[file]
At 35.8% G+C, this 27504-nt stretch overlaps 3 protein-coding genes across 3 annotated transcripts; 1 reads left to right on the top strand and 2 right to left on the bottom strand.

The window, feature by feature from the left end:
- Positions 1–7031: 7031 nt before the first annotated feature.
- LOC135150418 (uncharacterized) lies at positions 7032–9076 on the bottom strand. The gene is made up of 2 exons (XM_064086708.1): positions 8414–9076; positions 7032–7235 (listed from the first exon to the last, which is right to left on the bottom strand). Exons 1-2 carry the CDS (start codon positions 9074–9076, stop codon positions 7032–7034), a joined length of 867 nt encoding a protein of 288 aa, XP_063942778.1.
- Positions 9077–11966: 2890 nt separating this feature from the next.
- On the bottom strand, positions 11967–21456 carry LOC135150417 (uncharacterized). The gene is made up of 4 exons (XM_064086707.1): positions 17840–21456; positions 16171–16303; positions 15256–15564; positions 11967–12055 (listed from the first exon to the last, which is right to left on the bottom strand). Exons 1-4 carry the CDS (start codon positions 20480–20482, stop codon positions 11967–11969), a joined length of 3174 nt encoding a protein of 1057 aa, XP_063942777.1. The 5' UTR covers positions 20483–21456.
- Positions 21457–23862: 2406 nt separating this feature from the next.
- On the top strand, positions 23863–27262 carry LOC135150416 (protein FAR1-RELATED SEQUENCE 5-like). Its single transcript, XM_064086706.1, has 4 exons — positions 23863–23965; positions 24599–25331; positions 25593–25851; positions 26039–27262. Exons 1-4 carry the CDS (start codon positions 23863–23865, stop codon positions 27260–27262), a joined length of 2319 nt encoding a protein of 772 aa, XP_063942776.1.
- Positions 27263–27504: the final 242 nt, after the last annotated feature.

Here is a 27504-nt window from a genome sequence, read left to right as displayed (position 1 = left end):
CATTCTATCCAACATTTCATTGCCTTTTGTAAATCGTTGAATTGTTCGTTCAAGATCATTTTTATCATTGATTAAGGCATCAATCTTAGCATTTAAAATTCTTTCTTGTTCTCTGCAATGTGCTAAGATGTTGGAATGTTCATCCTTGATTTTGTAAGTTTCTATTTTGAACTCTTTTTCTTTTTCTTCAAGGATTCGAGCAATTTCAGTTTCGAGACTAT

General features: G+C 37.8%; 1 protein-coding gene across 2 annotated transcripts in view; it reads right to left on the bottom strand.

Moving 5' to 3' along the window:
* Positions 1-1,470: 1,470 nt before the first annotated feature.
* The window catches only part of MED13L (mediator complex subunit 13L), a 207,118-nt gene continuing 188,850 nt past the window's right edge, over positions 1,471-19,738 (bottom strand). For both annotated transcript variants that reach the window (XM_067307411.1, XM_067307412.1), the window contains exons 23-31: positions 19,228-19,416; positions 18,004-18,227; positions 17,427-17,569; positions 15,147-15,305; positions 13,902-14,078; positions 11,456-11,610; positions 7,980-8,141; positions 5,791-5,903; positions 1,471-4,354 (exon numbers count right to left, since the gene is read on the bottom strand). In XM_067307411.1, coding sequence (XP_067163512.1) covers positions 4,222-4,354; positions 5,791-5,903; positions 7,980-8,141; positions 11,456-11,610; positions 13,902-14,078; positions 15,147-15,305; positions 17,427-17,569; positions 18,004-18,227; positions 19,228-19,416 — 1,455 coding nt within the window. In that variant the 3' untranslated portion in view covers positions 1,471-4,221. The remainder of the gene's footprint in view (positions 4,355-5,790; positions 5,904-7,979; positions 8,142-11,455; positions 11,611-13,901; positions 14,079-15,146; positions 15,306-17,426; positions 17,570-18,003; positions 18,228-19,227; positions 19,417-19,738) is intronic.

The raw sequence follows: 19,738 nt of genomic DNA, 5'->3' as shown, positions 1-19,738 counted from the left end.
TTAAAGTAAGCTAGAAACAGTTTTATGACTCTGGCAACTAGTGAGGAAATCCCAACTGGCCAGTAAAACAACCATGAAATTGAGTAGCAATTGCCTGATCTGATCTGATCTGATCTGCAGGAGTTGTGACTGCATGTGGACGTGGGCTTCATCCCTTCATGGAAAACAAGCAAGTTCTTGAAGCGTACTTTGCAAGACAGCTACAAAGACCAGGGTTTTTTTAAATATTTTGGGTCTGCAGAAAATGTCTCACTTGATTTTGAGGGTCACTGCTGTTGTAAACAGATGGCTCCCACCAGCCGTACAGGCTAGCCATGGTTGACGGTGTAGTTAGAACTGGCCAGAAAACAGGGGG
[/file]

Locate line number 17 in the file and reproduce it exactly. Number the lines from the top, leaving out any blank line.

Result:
TTAAAGTAAGCTAGAAACAGTTTTATGACTCTGGCAACTAGTGAGGAAATCCCAACTGGCCAGTAAAACAACCATGAAATTGAGTAGCAATTGCCTGATCTGATCTGATCTGATCTGCAGGAGTTGTGACTGCATGTGGACGTGGGCTTCATCCCTTCATGGAAAACAAGCAAGTTCTTGAAGCGTACTTTGCAAGACAGCTACAAAGACCAGGGTTTTTTTAAATATTTTGGGTCTGCAGAAAATGTCTCACTTGATTTTGAGGGTCACTGCTGTTGTAAACAGATGGCTCCCACCAGCCGTACAGGCTAGCCATGGTTGACGGTGTAGTTAGAACTGGCCAGAAAACAGGGGG